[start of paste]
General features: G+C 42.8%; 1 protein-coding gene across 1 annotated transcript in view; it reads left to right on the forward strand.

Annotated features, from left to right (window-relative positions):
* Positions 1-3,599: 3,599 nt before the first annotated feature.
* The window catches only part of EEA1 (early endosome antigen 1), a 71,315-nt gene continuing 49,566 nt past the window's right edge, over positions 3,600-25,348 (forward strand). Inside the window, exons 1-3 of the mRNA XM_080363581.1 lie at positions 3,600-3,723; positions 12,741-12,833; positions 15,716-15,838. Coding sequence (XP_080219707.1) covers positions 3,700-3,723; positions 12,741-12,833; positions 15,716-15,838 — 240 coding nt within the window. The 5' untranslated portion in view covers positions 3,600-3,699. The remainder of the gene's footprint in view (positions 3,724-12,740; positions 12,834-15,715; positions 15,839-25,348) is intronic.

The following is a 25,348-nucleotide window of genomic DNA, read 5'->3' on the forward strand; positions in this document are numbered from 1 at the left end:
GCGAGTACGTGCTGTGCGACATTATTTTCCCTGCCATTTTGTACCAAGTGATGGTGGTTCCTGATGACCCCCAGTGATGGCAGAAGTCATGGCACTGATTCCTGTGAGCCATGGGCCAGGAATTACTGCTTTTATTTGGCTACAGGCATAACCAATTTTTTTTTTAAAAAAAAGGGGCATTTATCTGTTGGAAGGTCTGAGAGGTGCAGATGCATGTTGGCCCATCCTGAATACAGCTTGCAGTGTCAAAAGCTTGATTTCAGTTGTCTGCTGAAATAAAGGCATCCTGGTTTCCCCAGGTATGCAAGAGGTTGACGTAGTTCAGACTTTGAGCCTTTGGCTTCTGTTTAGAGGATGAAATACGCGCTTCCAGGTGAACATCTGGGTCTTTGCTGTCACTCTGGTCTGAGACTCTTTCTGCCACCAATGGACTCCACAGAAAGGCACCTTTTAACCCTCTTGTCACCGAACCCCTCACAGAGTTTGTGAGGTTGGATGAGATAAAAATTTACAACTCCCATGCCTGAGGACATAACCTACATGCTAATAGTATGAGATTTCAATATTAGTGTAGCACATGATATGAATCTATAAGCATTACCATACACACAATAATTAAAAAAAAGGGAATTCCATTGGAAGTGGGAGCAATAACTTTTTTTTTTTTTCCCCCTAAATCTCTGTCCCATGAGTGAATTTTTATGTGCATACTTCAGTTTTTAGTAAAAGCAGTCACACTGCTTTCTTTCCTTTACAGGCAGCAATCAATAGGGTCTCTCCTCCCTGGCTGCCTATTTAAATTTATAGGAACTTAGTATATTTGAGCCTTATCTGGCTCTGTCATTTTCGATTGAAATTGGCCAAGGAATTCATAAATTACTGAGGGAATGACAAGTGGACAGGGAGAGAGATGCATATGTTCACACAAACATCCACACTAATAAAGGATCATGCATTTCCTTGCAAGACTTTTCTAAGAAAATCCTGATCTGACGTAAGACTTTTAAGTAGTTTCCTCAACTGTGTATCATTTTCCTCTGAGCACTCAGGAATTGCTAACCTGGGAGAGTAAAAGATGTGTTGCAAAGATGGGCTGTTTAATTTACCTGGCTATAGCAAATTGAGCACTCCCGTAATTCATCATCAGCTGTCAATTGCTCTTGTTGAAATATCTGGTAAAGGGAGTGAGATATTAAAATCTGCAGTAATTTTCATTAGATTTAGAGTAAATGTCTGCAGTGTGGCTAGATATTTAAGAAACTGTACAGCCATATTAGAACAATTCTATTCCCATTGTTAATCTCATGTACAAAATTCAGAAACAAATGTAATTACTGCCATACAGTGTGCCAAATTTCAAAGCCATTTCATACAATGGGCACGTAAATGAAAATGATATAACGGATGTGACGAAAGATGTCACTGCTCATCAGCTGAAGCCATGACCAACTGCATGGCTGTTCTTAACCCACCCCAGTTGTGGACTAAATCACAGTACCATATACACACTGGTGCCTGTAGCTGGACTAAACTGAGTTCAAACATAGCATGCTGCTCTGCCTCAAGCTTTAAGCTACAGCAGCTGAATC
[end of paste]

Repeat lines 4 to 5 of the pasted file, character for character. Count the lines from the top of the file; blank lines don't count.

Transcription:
* The window catches only part of EEA1 (early endosome antigen 1), a 71,315-nt gene continuing 49,566 nt past the window's right edge, over positions 3,600-25,348 (forward strand). Inside the window, exons 1-3 of the mRNA XM_080363581.1 lie at positions 3,600-3,723; positions 12,741-12,833; positions 15,716-15,838. Coding sequence (XP_080219707.1) covers positions 3,700-3,723; positions 12,741-12,833; positions 15,716-15,838 — 240 coding nt within the window. The 5' untranslated portion in view covers positions 3,600-3,699. The remainder of the gene's footprint in view (positions 3,724-12,740; positions 12,834-15,715; positions 15,839-25,348) is intronic.

The following is a 25,348-nucleotide window of genomic DNA, read 5'->3' on the forward strand; positions in this document are numbered from 1 at the left end: